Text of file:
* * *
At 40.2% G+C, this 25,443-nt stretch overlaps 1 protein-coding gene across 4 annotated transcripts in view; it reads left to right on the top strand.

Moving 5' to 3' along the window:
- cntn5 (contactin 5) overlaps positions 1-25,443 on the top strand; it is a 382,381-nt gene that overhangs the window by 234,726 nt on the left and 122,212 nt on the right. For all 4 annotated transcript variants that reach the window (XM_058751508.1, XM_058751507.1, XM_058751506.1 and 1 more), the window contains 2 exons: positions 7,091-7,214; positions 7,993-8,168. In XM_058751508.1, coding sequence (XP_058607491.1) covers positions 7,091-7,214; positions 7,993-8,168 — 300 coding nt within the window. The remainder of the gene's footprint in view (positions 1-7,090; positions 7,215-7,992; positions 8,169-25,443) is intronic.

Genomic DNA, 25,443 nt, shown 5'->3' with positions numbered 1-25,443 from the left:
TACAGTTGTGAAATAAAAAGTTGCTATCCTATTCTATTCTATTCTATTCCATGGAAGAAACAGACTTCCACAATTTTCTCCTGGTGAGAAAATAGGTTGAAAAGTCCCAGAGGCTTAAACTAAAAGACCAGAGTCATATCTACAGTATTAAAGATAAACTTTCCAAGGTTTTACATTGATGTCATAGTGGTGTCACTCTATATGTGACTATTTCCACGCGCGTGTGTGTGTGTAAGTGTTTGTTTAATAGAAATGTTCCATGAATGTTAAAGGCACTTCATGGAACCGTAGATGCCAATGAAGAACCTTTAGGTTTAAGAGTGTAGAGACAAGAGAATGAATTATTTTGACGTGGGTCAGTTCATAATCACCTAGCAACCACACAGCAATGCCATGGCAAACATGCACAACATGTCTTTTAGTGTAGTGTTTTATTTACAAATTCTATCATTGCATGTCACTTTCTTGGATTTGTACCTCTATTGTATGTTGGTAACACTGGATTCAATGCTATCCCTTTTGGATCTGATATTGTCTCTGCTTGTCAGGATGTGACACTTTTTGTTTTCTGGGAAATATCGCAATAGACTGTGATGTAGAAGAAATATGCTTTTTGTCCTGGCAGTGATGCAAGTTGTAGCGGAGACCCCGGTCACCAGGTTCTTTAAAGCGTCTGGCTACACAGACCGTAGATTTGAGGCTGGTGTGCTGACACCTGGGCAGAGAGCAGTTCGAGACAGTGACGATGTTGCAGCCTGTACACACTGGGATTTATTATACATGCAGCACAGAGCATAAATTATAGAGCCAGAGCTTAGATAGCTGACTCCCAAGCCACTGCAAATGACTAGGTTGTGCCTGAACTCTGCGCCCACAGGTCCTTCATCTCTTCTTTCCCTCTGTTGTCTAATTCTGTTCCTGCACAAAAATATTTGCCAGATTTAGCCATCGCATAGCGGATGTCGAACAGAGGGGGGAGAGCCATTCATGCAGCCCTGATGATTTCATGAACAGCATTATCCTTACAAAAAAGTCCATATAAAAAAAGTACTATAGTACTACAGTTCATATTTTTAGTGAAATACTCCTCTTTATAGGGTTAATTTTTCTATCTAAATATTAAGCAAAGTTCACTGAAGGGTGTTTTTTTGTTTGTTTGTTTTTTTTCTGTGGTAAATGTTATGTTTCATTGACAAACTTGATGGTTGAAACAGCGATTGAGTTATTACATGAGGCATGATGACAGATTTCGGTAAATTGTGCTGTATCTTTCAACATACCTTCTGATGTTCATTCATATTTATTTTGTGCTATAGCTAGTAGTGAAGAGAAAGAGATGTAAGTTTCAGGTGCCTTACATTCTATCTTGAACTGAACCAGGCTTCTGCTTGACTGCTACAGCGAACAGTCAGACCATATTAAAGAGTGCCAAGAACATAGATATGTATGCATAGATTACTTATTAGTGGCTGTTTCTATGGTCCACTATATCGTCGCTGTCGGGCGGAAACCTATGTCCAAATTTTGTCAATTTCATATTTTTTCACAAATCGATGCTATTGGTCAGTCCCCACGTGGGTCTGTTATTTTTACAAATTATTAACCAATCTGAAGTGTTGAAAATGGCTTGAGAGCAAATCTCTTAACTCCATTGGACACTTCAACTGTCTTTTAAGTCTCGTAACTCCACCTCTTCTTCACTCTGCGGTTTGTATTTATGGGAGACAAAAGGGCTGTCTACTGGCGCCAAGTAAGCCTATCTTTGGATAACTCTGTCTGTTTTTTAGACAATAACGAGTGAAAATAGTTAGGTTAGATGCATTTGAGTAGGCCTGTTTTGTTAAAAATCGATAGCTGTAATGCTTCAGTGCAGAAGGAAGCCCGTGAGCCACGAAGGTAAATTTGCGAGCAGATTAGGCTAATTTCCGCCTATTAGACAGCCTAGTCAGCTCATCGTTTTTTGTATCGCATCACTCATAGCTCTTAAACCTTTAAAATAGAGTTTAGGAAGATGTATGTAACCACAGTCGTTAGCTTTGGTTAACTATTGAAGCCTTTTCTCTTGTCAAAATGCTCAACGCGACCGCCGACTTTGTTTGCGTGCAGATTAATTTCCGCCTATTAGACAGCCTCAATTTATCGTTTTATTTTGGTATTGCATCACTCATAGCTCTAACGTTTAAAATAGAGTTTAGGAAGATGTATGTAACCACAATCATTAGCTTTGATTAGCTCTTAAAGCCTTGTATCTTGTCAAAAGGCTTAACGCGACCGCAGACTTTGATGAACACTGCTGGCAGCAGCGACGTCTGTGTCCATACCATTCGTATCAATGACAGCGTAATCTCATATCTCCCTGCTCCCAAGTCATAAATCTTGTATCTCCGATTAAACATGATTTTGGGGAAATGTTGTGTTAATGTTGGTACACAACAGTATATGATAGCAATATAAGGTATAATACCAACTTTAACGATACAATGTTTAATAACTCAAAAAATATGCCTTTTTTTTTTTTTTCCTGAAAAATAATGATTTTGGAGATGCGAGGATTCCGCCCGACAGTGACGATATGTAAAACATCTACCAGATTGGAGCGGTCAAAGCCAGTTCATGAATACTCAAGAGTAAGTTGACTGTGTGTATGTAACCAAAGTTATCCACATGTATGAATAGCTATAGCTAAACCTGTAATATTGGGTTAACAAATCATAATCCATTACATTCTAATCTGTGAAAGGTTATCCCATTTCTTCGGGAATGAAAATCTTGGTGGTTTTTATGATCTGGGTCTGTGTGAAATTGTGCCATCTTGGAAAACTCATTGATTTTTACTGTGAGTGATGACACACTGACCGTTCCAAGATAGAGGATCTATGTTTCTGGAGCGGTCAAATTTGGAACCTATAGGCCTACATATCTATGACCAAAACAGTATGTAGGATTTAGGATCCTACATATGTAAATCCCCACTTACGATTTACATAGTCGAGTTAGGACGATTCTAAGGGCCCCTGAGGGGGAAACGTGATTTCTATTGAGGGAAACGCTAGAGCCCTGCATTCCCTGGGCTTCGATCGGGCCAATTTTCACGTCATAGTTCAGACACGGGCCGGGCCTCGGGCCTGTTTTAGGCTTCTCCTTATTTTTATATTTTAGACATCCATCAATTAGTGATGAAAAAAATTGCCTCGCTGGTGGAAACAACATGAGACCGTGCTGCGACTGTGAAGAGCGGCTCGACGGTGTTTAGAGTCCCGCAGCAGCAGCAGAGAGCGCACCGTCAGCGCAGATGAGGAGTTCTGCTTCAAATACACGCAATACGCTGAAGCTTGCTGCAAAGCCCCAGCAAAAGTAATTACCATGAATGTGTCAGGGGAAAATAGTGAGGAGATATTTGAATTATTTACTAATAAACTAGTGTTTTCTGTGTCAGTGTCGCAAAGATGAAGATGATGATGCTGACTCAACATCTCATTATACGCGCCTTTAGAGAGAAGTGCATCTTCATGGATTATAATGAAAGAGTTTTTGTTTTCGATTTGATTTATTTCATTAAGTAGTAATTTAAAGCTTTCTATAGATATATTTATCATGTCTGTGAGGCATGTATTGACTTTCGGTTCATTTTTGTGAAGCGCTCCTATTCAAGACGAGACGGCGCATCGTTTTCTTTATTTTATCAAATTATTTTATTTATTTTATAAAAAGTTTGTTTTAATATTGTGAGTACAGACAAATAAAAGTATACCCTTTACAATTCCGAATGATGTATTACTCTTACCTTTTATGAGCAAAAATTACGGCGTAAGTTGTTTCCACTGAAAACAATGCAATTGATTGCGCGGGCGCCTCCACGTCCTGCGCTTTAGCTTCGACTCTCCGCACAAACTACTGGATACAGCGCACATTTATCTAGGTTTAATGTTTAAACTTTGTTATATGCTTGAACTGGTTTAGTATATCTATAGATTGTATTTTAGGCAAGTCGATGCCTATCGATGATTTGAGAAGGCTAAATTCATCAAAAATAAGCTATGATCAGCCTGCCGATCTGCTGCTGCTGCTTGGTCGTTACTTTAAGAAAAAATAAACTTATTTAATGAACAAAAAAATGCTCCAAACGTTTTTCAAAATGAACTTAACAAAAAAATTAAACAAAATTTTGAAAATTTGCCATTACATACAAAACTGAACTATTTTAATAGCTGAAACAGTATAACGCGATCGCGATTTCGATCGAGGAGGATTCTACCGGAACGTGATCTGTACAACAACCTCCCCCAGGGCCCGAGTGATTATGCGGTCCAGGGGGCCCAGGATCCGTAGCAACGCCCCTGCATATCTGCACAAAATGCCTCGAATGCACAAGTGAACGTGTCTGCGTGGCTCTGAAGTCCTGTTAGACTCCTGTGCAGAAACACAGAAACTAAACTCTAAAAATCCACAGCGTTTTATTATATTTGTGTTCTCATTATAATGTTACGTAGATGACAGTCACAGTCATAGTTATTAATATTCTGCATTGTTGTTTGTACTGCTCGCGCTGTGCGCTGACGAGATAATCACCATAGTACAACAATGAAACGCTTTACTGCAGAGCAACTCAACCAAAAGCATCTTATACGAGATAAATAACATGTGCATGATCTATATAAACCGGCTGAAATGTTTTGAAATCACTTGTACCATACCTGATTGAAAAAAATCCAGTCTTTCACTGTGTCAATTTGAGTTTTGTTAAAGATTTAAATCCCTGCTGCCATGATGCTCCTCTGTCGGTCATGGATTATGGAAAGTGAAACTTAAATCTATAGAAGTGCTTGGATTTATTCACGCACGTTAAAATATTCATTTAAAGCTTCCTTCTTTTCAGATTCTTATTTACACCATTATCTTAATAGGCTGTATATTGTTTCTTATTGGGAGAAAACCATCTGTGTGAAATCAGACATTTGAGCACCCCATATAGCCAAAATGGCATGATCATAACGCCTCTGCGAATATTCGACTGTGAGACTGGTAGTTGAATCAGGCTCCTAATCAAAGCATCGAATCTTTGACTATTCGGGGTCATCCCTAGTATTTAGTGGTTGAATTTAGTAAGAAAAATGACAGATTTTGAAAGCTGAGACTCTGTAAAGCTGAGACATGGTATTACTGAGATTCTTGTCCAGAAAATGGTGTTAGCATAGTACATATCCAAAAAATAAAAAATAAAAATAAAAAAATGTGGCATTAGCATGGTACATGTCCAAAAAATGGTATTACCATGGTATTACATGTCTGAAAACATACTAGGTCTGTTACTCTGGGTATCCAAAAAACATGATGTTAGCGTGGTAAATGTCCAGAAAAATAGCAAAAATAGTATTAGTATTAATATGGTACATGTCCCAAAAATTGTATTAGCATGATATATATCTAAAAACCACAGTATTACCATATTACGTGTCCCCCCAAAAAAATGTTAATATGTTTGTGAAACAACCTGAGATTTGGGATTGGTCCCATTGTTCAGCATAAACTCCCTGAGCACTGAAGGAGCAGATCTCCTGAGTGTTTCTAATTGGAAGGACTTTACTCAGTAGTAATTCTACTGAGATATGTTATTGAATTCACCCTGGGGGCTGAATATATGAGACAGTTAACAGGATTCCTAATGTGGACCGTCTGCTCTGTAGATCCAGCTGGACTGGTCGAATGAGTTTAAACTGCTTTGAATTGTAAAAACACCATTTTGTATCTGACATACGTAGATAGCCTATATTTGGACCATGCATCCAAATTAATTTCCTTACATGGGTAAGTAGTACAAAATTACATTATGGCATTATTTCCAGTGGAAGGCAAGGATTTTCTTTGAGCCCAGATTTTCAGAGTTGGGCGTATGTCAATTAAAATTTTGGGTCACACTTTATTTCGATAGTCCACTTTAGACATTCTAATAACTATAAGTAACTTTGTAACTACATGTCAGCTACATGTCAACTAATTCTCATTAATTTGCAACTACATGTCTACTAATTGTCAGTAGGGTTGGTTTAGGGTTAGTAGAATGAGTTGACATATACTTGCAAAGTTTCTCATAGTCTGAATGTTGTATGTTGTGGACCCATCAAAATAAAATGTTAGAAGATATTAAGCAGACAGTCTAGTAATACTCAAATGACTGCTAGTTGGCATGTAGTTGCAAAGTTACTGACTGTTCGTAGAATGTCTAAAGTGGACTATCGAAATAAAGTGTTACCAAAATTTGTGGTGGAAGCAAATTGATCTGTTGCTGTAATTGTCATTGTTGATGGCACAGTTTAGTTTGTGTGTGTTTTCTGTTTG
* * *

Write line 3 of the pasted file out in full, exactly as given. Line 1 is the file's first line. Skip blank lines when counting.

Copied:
- cntn5 (contactin 5) overlaps positions 1-25,443 on the top strand; it is a 382,381-nt gene that overhangs the window by 234,726 nt on the left and 122,212 nt on the right. For all 4 annotated transcript variants that reach the window (XM_058751508.1, XM_058751507.1, XM_058751506.1 and 1 more), the window contains 2 exons: positions 7,091-7,214; positions 7,993-8,168. In XM_058751508.1, coding sequence (XP_058607491.1) covers positions 7,091-7,214; positions 7,993-8,168 — 300 coding nt within the window. The remainder of the gene's footprint in view (positions 1-7,090; positions 7,215-7,992; positions 8,169-25,443) is intronic.